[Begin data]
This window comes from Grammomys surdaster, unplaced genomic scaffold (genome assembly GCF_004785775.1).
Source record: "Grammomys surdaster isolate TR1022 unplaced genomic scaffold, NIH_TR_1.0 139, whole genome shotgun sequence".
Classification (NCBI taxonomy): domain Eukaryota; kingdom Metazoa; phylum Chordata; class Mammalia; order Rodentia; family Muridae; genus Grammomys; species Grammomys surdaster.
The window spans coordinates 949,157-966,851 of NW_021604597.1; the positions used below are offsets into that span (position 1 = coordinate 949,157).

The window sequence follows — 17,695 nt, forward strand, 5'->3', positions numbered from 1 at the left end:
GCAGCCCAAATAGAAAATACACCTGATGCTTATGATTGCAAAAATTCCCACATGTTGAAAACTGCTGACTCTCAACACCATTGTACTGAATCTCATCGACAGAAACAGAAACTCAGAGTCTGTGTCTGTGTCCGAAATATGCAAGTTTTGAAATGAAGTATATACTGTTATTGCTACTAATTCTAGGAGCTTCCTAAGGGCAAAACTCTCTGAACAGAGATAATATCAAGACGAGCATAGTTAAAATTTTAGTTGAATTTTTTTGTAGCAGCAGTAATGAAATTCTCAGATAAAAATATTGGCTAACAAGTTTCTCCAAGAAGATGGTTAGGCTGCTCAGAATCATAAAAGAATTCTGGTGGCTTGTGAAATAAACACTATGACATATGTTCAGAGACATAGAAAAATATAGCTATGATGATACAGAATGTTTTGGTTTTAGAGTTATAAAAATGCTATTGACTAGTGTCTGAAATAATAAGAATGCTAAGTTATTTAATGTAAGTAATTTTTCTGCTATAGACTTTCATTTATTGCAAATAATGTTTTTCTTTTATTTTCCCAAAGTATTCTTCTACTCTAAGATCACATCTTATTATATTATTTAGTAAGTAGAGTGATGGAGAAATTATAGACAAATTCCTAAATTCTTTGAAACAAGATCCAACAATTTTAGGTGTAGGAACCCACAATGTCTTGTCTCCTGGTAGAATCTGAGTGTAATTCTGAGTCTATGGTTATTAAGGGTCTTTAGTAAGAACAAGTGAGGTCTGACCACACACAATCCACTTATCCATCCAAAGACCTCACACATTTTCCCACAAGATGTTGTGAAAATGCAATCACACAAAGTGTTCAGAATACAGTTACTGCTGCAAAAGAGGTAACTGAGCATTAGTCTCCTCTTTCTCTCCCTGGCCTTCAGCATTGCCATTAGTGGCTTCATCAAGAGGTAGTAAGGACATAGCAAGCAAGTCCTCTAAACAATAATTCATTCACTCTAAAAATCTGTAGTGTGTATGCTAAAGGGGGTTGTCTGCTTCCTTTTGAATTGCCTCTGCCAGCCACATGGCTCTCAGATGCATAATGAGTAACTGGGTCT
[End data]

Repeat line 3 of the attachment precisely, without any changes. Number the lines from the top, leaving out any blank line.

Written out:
Classification (NCBI taxonomy): domain Eukaryota; kingdom Metazoa; phylum Chordata; class Mammalia; order Rodentia; family Muridae; genus Grammomys; species Grammomys surdaster.